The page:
2. The following conclusion was reached in a study from the USA. : 'In the United States serologic (blood test) evidence of acquisition of certain infections, mainly food-borne and orofaecal infection, is associated with a lower probability of having hay fever and asthma. Third National Health and Nutrition Examination Survey data support the hypothesis that hygiene is a major factor contributing to the increase in hay fever, asthma, and atopic sensitisation in westernised countries' (ref2).
  3. In a study from Ireland 25 out of 30 gastroenterologists or surgeons reported seeing no Inflammatory Bowel Disease (Crohn’s disease and Ulcerative Colitis) in their Traveller communities. The authors rightly point out that this could have many causes but that the hygiene hypothesis was a possibility. It is also interesting as there is a feeling that inflammatory bowel disease (IBD) and irritable bowel syndrome (IBS) may form a spectrum of disease with the same cause. IBS being at the benign end and IBD at the more severe end (ref3).
  4. A German study came to the conclusion that: 'Our findings support the hygiene hypothesis that exposure to high concentrations of endotoxin very early in life might protect against the development of atopic eczema within the first 6 months of life, along with an increased prevalence of non-specific respiratory diseases'. (ref4)

Lifting the Corner of the Curtain

In a recent copy of the New Scientist there was a news item about some research performed at the Washington School of Medicine in Saint Louis in America. This showed that newborn mice reared in a microbe free environment developed a faulty blood supply to their guts. If they were then injected with appropriate microbes (why not just feed them the bugs?) the blood supply became normal within 10 days. While the work was performed on mice it is another pointer towards possible causes of human diseases. Other authors link the Hygiene Hypothesis to the increase in diabetes and the protective effect of early exposure to intestinal worms or parasites such as malaria to a reduced incidence of allergy.

These small glimpses under the curtain suggest that we need our germs to develop properly in all sorts of areas. Certainly this could mean areas that come into contact with the environment such as the skin. Less obviously the lungs and the bowel have direct contact with the outside world. It is probably then no coincidence that asthma, eczema and IBS are regarded as having allergy as part of their cause. Who knows what organs and bodily functions might be affected and which illnesses and problems might eventually be linked to these causes?

Thinking Outside the Box

Like everyone else doctors need to be able to stereotype the things they contend with, namely diseases, by making a 'diagnosis'. This labelling immediately constrains thinking to 'the box' from which it is difficult to escape. The box then clearly determines the treatment strategies. There is a slowly dawning realisation that many things may be linked to allergy, heredity and stress. The slow emergence of the hygiene hypothesis may make the medical profession scrap a number of boxes like asthma, eczema, classical allergy, food intolerance and so on and replace the many boxes with a single one called stress/allergy/inheritance or whatever. Hopefully medicine will then recognise that symptoms of this new entity may be skin rashes, headaches, bowel upsets and the other things that formerly had their own boxes. We may then be able to apply a unified treatment to the common causes of these things. Sadly that's a long way off but the acceptance of the hygiene hypothesis is another step on that tortuous road.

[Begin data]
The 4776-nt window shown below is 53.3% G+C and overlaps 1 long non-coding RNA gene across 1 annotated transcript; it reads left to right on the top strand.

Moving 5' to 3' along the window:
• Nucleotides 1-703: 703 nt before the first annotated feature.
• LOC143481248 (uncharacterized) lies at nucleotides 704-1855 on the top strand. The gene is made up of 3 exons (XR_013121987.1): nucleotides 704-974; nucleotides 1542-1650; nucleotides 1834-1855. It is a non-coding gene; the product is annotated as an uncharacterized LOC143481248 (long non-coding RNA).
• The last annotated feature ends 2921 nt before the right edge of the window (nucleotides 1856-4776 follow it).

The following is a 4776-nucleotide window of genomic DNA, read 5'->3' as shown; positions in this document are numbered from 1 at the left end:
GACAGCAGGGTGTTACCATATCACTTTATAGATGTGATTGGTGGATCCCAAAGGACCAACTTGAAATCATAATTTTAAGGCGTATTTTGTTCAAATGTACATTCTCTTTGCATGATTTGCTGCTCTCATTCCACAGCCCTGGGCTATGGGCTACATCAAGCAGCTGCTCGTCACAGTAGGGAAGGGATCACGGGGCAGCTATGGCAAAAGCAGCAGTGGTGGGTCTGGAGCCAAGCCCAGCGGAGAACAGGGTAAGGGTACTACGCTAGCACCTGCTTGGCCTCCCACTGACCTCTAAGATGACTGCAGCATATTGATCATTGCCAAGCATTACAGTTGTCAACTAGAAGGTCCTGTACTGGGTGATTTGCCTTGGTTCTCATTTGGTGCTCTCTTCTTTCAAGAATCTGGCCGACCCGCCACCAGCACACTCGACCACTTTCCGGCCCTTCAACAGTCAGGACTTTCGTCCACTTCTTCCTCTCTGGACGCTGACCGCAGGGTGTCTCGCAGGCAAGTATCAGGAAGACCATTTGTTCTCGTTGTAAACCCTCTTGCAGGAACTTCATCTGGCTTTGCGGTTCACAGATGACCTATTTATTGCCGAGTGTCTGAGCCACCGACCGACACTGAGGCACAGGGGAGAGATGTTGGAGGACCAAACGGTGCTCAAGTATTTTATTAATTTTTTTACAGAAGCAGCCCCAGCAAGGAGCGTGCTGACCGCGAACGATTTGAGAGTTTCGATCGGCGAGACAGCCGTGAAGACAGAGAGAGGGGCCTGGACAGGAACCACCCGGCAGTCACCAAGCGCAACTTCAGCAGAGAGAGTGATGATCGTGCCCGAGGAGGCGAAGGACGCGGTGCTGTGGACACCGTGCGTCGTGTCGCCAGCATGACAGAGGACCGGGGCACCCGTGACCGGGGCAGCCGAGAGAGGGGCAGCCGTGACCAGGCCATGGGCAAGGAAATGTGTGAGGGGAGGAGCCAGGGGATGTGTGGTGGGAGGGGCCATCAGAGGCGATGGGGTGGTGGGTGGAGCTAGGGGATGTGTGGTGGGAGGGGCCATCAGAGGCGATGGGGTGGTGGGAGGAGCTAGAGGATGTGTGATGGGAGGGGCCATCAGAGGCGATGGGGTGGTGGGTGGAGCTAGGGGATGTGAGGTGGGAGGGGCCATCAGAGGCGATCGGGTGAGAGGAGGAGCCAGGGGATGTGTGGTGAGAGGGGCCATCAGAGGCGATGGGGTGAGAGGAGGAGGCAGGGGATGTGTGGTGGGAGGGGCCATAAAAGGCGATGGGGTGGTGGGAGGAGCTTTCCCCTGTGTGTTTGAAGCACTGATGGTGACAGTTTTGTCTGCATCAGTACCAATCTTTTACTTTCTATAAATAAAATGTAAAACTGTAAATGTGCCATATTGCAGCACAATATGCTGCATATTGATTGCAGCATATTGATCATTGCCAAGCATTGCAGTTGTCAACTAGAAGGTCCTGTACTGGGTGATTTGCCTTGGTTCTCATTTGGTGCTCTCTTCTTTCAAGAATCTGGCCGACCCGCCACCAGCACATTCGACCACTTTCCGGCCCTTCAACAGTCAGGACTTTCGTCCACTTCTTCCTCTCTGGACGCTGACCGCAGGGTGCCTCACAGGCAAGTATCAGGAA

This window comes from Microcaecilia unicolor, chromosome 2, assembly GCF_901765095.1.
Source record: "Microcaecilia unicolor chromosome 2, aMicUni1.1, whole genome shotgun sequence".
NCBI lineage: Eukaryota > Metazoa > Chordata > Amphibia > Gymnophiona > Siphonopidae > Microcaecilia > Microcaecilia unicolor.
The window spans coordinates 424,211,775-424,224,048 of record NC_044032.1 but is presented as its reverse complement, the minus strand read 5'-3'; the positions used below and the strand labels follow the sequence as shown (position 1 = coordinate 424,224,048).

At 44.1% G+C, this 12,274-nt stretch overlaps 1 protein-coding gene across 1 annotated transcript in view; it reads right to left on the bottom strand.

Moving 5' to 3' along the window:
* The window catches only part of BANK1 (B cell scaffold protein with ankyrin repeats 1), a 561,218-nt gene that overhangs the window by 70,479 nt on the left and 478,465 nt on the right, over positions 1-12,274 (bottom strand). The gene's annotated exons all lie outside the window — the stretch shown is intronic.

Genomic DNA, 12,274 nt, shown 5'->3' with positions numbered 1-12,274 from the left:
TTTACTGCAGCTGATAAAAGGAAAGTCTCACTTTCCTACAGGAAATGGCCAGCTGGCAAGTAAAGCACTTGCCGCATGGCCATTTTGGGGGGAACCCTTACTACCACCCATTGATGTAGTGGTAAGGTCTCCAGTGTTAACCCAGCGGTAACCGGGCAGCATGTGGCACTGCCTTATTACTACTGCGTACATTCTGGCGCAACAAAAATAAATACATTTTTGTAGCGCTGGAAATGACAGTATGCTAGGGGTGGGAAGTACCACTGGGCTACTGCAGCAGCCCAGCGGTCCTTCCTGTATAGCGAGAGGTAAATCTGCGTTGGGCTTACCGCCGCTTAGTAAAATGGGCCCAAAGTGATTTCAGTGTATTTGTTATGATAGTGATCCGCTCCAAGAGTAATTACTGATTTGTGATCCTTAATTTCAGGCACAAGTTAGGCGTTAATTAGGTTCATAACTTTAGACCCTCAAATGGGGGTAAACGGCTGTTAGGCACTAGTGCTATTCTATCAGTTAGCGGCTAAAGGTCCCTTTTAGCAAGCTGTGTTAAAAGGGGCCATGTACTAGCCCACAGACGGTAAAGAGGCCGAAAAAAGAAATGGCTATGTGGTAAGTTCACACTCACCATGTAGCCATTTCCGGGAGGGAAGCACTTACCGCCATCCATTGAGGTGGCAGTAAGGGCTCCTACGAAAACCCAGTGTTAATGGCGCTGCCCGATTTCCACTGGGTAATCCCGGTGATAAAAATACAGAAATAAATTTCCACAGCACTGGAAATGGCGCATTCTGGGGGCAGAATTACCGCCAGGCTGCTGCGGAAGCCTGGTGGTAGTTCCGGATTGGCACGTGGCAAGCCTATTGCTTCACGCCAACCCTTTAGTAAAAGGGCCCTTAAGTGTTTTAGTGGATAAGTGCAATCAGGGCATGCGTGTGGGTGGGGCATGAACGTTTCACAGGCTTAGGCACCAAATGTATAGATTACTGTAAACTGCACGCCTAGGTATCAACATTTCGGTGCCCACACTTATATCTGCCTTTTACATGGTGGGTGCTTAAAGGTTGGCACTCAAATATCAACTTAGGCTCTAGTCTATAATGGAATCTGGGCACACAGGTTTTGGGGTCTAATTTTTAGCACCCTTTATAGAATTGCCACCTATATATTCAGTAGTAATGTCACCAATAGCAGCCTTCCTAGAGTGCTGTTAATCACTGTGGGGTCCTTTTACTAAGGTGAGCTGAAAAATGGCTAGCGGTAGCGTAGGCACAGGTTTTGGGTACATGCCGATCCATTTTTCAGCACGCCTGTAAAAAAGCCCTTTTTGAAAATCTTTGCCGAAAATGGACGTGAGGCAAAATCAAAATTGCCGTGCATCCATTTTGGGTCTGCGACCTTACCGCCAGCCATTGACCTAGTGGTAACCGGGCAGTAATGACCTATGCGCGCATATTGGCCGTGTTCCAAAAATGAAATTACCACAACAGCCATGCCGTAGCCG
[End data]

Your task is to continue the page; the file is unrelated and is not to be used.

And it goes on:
What is the point of bringing all this to your attention?

Is it of any practical use?

Should we all go out and throw our children into the dirt?

The answers are not really clear and are in most of us sadly only of interest and perhaps regret. If you have really small babies and are very clean then maybe, just maybe, easing off on that cleanliness might be of help in allergy prevention. The greatest prospect is that thinking 'out of the traditional box' could help the scientists to develop new and better treatments. These might give us something useful where we have nothing at present. They might offer something better where all that there is available now is just a symptomatic treatment.

In the meantime Sydney would be smiling a wry smile of satisfaction that he was right after all.


  1. Calvani M Jr, Alessandri C, Bonci E. Fever episodes in early life and the development of atopy in children with Asthma. Eur Respir J 2002 Aug; 20(2): 391-6
  2. Matricardi PM, Rosmini F, Panetta V, Ferrigno L, Bonini S Hay fever and asthma in relation to markers of infection in the United States. J Allergy Clin Immunol 2002 Sep; 110(3): 381-7
  3. McCormick P, Manning D. Chronic inflammatory bowel disease and the 'over-clean' environment: rarity in the Irish 'traveller' community. Irish Med J 2001 Jul-Aug; 94(7): 203-4
  4. Gehring U, Bolte G, Borte M, Bischof W, Fahlbusch B, Wichmann HE, Heinrich J; LISA study group. Lifestyle-Related Factors on the Immune System and the Development of Allergies in Childhood. Exposure to endotoxin decreases the risk of atopic eczema in infancy: a cohort study. J Allergy Clin Immunol 2001 Nov; 108(5): 847-54